We were able to laugh together, especially as my Gran loves to 'egg' my lil' sister on about listening and helping me with my children as a young and single woman. She also spoke about never smoking throughout her life and not drinking (alcohol). She is quite inspirational as her faith in God is deep and strong and loves praying with us.

I remember how she travelled with me to Samoa for a few weeks and financially supported me with the airfare, back in 1988, it assisted me in collating information for my fieldwork for my first Masters degree. We lived on her family land near the town of Apia in Matautu and I would walk into the town regularly in the mornings to research in the Nelson library. It was also through her contacts that I was able to visit Falealupo in Savaii and gather ancient stories from Aeau, a high chief from that village, for my thesis.

I have a lot to be thankful for in my supportive family and I hope that I can be a blessing to her as much as she has been to me over the years. I also hope that I can be of service to my family as one of the important Samoan proverbs is "o le ala i le pule o le tautua" which means the way to authority is through serving (your family etc.) and my granma, the matriarch of our family is a good example of that to us.

Sunday, 1 February 2015

"Heaven is for Real" short movie review - highly recommended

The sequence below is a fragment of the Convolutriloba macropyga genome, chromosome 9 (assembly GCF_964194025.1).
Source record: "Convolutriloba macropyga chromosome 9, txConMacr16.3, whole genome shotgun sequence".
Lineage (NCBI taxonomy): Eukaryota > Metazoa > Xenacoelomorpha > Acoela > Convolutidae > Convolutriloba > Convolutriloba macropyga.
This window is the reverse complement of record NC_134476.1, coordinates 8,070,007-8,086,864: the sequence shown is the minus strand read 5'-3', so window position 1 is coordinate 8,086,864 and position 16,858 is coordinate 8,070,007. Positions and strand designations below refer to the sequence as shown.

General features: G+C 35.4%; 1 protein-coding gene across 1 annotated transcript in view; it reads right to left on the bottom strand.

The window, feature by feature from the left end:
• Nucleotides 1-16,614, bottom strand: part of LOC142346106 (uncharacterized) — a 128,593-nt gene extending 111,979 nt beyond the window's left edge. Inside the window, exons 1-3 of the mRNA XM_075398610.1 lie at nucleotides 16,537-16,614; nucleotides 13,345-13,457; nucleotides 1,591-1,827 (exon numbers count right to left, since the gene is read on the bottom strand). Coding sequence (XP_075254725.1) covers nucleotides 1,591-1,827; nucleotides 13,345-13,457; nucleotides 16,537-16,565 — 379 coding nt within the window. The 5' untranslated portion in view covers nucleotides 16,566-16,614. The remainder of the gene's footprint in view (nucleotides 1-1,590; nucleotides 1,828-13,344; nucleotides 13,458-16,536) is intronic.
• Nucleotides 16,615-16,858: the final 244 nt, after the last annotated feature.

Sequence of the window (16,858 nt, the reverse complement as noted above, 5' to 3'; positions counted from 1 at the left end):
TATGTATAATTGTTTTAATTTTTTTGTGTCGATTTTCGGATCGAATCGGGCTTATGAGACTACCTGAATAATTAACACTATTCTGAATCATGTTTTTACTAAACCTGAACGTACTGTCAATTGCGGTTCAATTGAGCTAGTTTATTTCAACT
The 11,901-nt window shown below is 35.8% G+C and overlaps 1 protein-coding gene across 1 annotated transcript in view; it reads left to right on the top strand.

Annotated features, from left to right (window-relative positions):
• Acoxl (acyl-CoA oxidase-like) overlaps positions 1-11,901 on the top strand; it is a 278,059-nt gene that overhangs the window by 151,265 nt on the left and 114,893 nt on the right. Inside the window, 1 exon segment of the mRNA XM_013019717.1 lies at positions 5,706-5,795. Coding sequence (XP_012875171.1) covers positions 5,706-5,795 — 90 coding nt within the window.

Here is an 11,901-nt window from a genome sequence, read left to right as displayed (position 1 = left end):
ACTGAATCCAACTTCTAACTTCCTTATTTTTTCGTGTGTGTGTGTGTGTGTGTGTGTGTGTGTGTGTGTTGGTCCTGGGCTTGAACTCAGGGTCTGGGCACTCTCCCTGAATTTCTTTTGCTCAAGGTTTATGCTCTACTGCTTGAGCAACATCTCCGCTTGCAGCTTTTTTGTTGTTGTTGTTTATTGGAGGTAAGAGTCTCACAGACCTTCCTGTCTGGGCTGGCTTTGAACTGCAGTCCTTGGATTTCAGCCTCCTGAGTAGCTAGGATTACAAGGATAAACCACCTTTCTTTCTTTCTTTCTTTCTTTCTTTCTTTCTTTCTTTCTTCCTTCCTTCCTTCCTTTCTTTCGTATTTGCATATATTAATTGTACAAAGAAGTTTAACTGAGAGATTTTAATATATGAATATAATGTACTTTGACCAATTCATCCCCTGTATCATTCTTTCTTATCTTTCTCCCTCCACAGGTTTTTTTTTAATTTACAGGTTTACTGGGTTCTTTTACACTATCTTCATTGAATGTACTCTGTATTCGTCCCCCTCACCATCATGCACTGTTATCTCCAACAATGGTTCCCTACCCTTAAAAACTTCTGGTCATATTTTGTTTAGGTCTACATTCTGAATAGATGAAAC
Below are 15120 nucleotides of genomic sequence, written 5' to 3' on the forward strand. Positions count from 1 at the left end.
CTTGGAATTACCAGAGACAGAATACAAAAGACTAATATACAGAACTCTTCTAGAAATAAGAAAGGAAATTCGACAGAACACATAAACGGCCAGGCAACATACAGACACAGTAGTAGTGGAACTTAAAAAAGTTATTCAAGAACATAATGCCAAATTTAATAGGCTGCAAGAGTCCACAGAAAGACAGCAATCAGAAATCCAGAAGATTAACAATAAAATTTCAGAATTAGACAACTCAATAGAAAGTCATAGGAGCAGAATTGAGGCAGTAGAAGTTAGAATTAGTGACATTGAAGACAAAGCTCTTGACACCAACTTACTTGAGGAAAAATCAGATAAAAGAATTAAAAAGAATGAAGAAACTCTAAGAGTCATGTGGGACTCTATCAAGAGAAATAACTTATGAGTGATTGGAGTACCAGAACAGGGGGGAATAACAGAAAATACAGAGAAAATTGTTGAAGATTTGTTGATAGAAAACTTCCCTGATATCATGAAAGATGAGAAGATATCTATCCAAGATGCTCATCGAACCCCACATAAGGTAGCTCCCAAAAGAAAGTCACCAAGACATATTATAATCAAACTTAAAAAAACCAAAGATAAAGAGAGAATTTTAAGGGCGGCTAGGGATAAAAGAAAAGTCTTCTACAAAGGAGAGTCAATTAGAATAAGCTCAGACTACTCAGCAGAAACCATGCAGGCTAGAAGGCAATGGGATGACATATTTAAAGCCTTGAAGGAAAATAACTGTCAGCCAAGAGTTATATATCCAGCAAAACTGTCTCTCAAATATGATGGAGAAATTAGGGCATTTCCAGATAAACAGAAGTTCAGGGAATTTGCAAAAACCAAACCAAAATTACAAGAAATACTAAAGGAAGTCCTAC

Another very interesting Christian movie based on a best selling true story book called "Heaven is for real" (2014). Tells about a young boy who has a near death experience and he begins to tell his preacher father about it. Gets real interesting as he reveals what he saw and the details which threatens to polarize family members, members of the church and the community at large.

It also poses the question about whether you believe that heaven is for real and who you would like to see there as well as unborn babies being in heaven with no 'old' people as age is not a factor. I'd highly recommend this movie to view with your family and to ask the question as to where you fit in the spectrum of those who have heard his story. It's funny too that towards the end of the movie, the church which had been flailing is full to the brim with people wanting to know more.

I know that for me, I believe that there are some special family members that I've never met before that I'd like to meet, like my namesakes and generations before who have shared the faith legacy that I never got to meet as well as those whom I loved so well but have passed away to the next gateway. I wonder if we would live our lives differently if we knew that heaven was for real because it's not easy to get there.